Alternative Encounters: The ‘Second World’ and the ‘Global South’, 1945-1990s
Location: Friedrich-Schiller-Universität, Jena
March 28-29, 2014
(a collaboration between the Imre Kertész Kolleg, University of Jena; the Centre for Area Studies, University of Leipzig; and the Centre of Imperial & Global History, University of Exeter)
In the post-war period, as decolonization accelerated, new linkages opened up, and existing ties were remade, between the so-called ‘Second World’ (from the Soviet Union to the GDR) and the ‘Global South’ (from Latin America to Africa to Asia). Contacts multiplied through, for instance, the development of political linkages; economic development and aid; health and cultural and academic projects; as well as military interventions. Yet these important encounters, and their impacts on national, regional and global histories, have hitherto only played a marginal role in accounts of late 20th century globalization, which have mainly focused on links between the West and former colonies, or between the countries of the so-called ‘global South’. There is still little study of the interaction between these areas, where commonly shared – and contested – beliefs in the power of socialist modernization and anti-imperial culture opened up possibilities of meaningful transfers during the Cold War and its aftermath. This conference seeks to address this lacuna, by bringing together specialists working on different regions (such as Eastern Europe, the Soviet Union, Africa, Latin America, Asia) and on forms of exchange, intervention and subjugation. In doing so, it seeks to provide new insights into the global circulation of ideas during the Cold War, and explore ‘the socialist world’ as well as ‘the Global South’ as a dynamic hub of global interactions during the second half of the twentieth century.
Papers are welcomed on the following themes:
1. ‘DISCOVERY’: How did these regions – East and South – or countries within them, ‘discover’ each other in the postwar period? How did countries or regions re-imagine the world, and their place in it? What groups and institutions were involved in facilitating these connections, and what impact did they have? How did concepts such as ‘Second’ and ‘Third World’, the ‘world socialist system’, ‘national democracy’ or ‘non-capitalist paths of development’ emerge, and how did the political imagination that underpinned these conceptions shape interactions? How were power relationships between these regions imagined, and how did these have an impact on forms of exchange, submission or domination?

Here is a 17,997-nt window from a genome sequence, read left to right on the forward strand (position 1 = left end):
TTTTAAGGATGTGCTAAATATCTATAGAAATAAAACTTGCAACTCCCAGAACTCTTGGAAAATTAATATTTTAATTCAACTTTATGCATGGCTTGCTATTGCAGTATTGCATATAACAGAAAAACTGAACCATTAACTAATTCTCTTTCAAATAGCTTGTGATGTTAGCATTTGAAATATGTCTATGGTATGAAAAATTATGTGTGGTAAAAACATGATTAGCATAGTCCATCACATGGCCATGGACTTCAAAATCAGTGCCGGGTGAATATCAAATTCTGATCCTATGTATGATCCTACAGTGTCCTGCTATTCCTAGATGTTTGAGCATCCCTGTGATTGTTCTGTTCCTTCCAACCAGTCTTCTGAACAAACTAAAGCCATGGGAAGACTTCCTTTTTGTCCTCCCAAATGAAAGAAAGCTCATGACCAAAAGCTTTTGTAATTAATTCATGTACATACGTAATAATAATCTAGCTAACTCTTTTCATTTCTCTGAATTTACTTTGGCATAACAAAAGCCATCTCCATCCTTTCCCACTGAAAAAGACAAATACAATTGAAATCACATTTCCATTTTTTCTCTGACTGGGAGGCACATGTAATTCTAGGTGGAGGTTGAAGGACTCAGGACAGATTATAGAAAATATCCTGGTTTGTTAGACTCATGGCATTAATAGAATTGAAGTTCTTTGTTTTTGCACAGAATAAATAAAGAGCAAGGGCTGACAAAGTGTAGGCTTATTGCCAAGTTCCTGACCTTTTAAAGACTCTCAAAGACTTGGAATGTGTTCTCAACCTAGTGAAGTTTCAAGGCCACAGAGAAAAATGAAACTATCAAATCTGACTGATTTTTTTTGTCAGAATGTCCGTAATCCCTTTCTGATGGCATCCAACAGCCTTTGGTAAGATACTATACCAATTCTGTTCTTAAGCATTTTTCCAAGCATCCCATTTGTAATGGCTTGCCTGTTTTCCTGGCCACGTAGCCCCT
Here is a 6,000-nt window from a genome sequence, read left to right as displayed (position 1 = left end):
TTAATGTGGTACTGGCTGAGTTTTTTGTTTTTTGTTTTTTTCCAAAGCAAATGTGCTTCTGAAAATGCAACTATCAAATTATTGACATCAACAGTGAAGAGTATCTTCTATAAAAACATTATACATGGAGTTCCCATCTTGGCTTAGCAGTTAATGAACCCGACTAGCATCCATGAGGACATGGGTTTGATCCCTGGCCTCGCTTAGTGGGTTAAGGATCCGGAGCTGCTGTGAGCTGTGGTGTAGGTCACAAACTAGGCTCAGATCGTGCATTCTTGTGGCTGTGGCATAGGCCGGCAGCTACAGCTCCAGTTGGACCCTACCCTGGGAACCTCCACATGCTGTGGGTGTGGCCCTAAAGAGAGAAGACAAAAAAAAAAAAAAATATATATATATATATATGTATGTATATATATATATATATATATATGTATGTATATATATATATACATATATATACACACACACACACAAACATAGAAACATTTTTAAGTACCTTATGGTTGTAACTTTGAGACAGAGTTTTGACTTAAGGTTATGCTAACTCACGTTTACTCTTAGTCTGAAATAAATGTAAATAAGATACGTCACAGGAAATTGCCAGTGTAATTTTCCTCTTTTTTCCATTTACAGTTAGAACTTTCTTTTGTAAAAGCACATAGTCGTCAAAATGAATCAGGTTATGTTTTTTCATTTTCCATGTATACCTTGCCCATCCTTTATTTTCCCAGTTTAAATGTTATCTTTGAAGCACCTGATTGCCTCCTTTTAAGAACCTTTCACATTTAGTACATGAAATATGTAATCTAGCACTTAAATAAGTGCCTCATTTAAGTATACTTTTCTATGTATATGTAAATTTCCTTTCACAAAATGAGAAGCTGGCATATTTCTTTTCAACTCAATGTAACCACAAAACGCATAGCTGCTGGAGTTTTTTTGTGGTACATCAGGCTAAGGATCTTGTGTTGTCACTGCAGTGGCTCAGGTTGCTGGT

2. POLITICAL AND ECONOMIC DEVELOPMENT: How did political ideology, economic development, aid or medical assistance bring these regions into contact? What encounters did this enable, and how did these impact on national, regional or global debates about e.g. economic development, state formation, citizenship or rights?
3. CULTURAL AND ACADEMIC EXCHANGE: How did cultural and academic exchange develop in areas such as music, theatre, cinema, mass media, schools and universities? What cultural encounters were facilitated, and how did these influence both sides?
4. ‘THE OTHER’ BACK HOME: How was the culture and politics of the so-called ‘Global South’ appropriated in the ‘Second World’, and vice versa? How did these ‘appropriations’ shape local culture or politics (e.g. through solidarity movements or cultural projects)?
5. COMPETITION AND EXCHANGE: How did competition for influence in the global South – whether from China, Cuba or the US – shape exchange between these regions? How did being in competition, or the object/ arena of competition, shape local, national or regional culture or politics?
6. DECLINE AND AFTERLIVES: What role did exchanges between these worlds play in the evolution and decline of state socialism or statist modernization? What have been the legacies of this interaction in the post-Cold War world?
Papers addressing these issues on different scales – from regional interactions, to nation-nation interactions, and to case studies of groups that facilitated exchange – are welcome. We also invite whole panel proposals. Proposals should be sent to James Mark (firstname.lastname@example.org) by October 31st 2013. This conference is the second in a series: the first titled ‘Post-war Decolonization and Its Impact in Europe’ will be held at the University of Exeter on 2-3 December 2013.
Department of History
University of Exeter
Exeter EX4 4RJ
00-44-(0)1392-724295 Email: email@example.com
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